Unfortunately, “we can’t change the weather,” Paerl said. “The only real knob we have to tweak is the amount of nutrients.”  

Pearl is collaborating with state officials to identify sources and develop more effective strategies to control the invasion of sediment and the amount of nutrients entering bodies of water.

Whatever the source, climate change compounds the accumulation of nitrogen into North Carolina’s waterways.

More extreme rainfall events and warming, Paerl said, fall “right into the playbook of algal blooms.”

David Eggleston, director of N.C. State University’s marine laboratory, also studies the impact of climate change on crabs. If there’s any animal that can adapt to climate change, Eggleston said, it’s probably a crab. 

“We’re talking about a very resilient animal in terms of the dynamics of an environment,” he said. “If they are getting low on food, they’ll start eating each other.”

Crabs can also adapt to decomposing algal blooms that suck away oxygen. Eggleston discovered that crabs develop a physiological tolerance to low-oxygen events. They also respond well to changes in salinity as the result of inland flooding, storms and sea-level rise.

However, how fast they can adapt to those changes remains unclear, he said. Sudden and rapid changes in oxygen levels and salinity may be too fast for the versatile crustaceans.

“It’s all about the speed at which these changes are taking place,” he said.

What’s for dinner?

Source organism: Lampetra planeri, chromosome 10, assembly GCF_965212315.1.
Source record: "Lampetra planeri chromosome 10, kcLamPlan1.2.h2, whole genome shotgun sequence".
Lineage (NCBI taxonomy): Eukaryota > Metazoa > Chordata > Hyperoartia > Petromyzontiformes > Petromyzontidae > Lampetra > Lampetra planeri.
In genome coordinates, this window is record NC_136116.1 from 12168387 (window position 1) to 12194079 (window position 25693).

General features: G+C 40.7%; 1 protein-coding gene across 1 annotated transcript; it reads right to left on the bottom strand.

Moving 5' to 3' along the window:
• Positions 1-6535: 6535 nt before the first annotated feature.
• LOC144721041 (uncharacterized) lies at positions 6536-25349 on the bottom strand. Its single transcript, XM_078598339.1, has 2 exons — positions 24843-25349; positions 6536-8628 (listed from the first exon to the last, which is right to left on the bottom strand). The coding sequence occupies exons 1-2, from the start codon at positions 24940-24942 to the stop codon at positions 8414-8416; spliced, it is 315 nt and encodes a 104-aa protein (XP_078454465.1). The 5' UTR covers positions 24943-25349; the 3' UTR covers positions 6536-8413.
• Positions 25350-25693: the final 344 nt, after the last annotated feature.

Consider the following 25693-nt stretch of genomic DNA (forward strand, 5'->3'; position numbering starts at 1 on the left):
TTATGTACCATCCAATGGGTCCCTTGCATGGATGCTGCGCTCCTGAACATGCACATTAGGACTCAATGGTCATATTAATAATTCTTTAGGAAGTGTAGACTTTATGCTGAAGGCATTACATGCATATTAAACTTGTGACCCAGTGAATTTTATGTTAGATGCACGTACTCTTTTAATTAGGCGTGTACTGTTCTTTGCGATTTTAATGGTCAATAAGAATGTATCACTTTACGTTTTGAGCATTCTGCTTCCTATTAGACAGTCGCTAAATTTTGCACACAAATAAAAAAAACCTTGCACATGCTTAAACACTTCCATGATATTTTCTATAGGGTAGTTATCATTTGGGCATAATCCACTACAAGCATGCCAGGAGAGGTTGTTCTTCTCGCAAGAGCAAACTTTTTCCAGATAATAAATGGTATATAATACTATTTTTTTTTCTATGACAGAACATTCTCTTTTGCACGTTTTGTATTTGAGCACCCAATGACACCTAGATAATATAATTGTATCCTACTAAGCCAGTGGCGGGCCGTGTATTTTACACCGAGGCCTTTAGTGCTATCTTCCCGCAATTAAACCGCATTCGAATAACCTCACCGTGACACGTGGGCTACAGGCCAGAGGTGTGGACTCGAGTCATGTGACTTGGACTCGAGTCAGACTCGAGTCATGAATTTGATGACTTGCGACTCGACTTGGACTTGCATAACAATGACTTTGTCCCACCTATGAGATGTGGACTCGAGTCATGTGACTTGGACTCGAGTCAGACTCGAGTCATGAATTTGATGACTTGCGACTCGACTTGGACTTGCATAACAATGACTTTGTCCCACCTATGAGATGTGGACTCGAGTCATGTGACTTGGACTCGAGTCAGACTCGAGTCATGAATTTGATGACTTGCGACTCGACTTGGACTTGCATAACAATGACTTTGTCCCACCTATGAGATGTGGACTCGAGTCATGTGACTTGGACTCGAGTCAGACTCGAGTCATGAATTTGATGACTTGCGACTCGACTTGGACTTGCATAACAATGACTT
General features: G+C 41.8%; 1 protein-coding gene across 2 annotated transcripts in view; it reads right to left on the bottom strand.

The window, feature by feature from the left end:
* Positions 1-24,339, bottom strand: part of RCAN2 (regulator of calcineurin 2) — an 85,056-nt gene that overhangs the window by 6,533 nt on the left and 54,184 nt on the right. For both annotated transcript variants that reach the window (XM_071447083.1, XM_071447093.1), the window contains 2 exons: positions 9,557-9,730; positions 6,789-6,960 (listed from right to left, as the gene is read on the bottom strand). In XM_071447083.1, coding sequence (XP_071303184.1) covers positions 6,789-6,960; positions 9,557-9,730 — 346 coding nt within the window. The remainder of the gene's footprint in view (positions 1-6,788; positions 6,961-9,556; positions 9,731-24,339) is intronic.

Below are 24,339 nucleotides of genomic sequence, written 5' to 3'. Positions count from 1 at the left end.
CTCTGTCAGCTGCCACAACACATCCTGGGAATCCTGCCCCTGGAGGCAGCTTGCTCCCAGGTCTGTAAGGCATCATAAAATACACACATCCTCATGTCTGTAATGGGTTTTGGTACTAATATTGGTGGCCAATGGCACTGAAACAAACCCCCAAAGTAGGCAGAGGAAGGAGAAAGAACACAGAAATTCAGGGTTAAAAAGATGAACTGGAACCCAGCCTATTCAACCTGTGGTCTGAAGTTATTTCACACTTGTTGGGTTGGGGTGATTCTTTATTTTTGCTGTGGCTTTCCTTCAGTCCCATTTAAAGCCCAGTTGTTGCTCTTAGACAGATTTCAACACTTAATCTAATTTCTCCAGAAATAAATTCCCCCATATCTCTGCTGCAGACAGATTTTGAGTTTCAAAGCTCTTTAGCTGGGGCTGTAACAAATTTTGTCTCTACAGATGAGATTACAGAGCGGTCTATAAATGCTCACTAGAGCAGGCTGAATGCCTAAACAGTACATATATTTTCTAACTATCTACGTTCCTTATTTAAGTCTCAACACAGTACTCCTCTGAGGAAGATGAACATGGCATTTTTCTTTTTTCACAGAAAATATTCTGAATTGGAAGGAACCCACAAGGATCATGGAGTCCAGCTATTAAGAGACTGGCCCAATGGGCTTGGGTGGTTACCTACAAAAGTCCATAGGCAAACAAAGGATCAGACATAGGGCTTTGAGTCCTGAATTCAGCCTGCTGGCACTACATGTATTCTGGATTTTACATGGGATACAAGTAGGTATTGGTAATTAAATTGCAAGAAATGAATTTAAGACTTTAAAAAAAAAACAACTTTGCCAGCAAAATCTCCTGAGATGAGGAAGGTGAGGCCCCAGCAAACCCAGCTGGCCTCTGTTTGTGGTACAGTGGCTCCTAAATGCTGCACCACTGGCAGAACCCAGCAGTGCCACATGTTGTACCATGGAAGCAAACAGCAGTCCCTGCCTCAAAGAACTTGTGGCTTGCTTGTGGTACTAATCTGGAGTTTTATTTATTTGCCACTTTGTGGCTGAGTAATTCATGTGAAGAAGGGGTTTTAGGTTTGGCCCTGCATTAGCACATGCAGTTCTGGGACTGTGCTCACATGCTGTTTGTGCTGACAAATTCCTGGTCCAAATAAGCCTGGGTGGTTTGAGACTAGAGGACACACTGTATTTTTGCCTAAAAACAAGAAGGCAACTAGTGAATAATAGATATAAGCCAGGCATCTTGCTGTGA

Knowing precisely where the seafood at a local market is sourced may not fend off the changes of a warming climate, but according to UNC marine ecologist John Bruno, the knowledge will support local, sustainable fisheries. 

As a teenager working as a prep cook in West Palm Beach, Bruno recalled chopping “scallops” from stingray wings with a round cookie cutter.

Intentionally mislabeling seafood was, and still is, a common practice, he said. 

Recently, with the help of students, he launched a nonprofit organization called Real Seafood.

Its mission: to ensure that seafood labels in North Carolina are accurate. 

Bruno, whose expertise is the impact of climate change on marine ecosystems in the tropics, developed a seafood forensics class to teach the fundamentals of DNA bar coding. 

So far, his students have taken genetic samples of shrimp and red snapper from restaurants, seafood markets and grocery stores.

They’ve proved that the “locally caught” shrimp on the menu may not be what you ordered.

“Often, you don’t know what you are buying,” Bruno said. “There’s a good chance the shrimp was farmed in, say, Ecuador and packed in a cooler for a year or two in Quito. It may eventually make its way to a seafood restaurant at the beach where they put it in a pan and claim they caught it yesterday.”

The mislabeled catch may not only lack flavor but also projects a false sense of abundance, he said. That leads consumers to inadvertently support seafood from poorly managed fisheries.

The link between consumer choice and fisheries management is meaningful, Bruno said. Accurate labeling is a valid action to support sustainable North Carolina fisheries from Wanchese to Wilmington. 

However, the biggest shocks to the availability of seafood will likely be the rapidly changing ocean conditions caused by a warming climate.

That’s something a label may not easily fix.

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Jack Igelman is a contributing reporter with Carolina Public Press. Contact him at